• KSTP-TV made the editorial decision to blur Mr. Gordon’s image, not name him, and not name his employer, because the story was never intended to be about him or the NOC. Instead, as noted, our story accurately reported what several law enforcement personnel were telling us was an incident that they felt created the potential for creating a risk to public safety. And, again, the Mayor and her office were given ample opportunity to respond, but chose not to. We do not know who initially identified Mr. Gordon as the person appearing in our report, or who was behind making it seem that he was the focus of our story, but it was not us. Only in response to criticism of our reporting did we address Mr. Gordon’s presence in the report, long after it had already been made public, including by Mr. Gordon himself.
Since our story first aired, a number of prominent community leaders have expressed support for our coverage, confirmed that our story raised a legitimate issue of public importance and was not “deeply flawed,” and commended us for airing this story. Similarly, we have received support from many different law enforcement personnel, as well as a number of reporters, all of whom are members of the Chapter.
We do not make editorial decisions based upon popular opinion, Twitter trends, or potential social media backlash. We recognize our obligation to our community to report the news responsibly, and that’s what we did.
Finally, it is important to consider the context in which this tip was brought to us and in which our report aired. This tip was brought to us by law enforcement (to reiterate, not by the MPD or POFM) shortly after the Brooklyn Center shooting referenced in the U.S. Attorney’s November 21, 2014 news conference. We do not know whether the tip we received was in any way related to that shooting, but it does reveal the context in which law enforcement was operating — as the StarTribune reported on Saturday, November 22, 2014, “a foothold of area gangs clashing over control of the local drug and weapons trade” — and the information with which law enforcement was working, at the time.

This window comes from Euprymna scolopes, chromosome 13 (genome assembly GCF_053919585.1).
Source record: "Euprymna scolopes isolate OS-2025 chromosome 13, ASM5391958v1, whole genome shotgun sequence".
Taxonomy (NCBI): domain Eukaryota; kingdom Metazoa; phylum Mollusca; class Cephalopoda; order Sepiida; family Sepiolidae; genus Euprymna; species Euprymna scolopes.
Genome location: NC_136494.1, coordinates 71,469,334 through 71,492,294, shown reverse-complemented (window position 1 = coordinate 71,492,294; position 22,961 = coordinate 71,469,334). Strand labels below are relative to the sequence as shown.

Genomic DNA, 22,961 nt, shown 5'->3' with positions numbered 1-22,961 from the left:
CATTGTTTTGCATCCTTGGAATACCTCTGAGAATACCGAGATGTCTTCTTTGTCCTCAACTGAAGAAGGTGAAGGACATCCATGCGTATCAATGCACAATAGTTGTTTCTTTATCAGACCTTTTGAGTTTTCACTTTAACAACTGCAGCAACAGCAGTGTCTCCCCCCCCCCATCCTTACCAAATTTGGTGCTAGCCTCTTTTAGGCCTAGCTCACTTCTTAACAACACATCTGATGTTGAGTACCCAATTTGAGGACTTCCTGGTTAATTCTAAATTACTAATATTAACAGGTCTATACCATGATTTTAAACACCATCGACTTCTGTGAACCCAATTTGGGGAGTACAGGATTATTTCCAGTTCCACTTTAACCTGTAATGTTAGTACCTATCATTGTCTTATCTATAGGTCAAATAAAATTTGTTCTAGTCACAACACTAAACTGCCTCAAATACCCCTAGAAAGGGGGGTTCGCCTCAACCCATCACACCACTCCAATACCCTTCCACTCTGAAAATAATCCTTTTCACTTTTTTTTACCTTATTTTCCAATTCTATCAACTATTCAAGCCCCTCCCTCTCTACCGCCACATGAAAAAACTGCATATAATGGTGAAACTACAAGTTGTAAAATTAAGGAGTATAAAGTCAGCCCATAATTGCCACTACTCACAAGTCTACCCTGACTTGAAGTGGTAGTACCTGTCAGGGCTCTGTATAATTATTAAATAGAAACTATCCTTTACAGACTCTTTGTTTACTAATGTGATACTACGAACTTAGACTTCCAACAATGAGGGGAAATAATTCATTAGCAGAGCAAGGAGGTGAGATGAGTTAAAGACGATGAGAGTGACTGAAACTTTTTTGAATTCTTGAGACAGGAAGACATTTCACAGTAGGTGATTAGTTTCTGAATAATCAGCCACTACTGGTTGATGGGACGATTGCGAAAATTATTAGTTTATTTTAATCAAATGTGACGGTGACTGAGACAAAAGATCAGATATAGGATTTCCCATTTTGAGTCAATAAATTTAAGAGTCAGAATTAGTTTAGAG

Perhaps most disappointing of all is the fact that most, if not all, serious news organizations that addressed our coverage — including, the board of the Minnesota SPJ — simply “followed the herd” and tracked the trend on Twitter in their derision of our coverage. Rather than responsibly questioning law enforcement’s motivation in bringing this story forward, and digging deep into whether it truly represented a public safety issue, they instead chose to simply ignore that which was reported, and go with the much easier and much more popular “silly gesture” angle. We respect other media’s right to do just that, but object to the Chapter’s “rush to judgment” in the absence of any of its member organizations or board members doing any independent, critical analysis prior to publishing its demand for a disavowal.
Clearly it is disturbing to many that otherwise playful gestures presumably innocently made by a public official can have a totally unintended meaning in a different context. Nonetheless, that is exactly what our reporters were told by numerous law enforcement sources. Namely, that while a “gun” gesture may be funny and innocent in many contexts, it is neither funny nor innocent in a neighborhood plagued by gun violence and a “foothold of area gangs.” The recent announcement by federal officials that the indictment of 11 high profile individuals from two warring gangs, allegedly involved in the North Minneapolis drug and weapon trade, underscores the seriousness of the current gang situation. Our decision to broadcast the story stemmed from law enforcement comments that that they were seeing a significant uptick in gang related activity and the picture of the Mayor making the gesture they believed could be used by one of the gangs to “disrespect” the other, possibly sparking a new round of violence.
I have a great deal of respect for the many fine journalists and news organizations that are members of the Chapter. But I believe that, before the Chapter and its board take the drastic and unprecedented step of calling on another member organization to “disavow” a report, they must first conduct a thorough, thoughtful, critical and independent investigation.
I note that there is to be a forum at the Silha Center regarding the so-called “Pointergate” story. I was a friend of Otto Silha’s. He and I had mutual respect for each other. Otto Silha was a great journalist. Based on my friendship with him, I am sure that if he were alive today, he would be sadly disappointed at this non-professional criticism of a respected news organization by those who either haven’t done their background work properly or have an axe to grind. It matters not whether a mob is on the street or on the Internet.
I believe that any news organization which is concerned with the news, and not political correctness, would run the story that Channel 5 ran.
Stanley S. Hubbard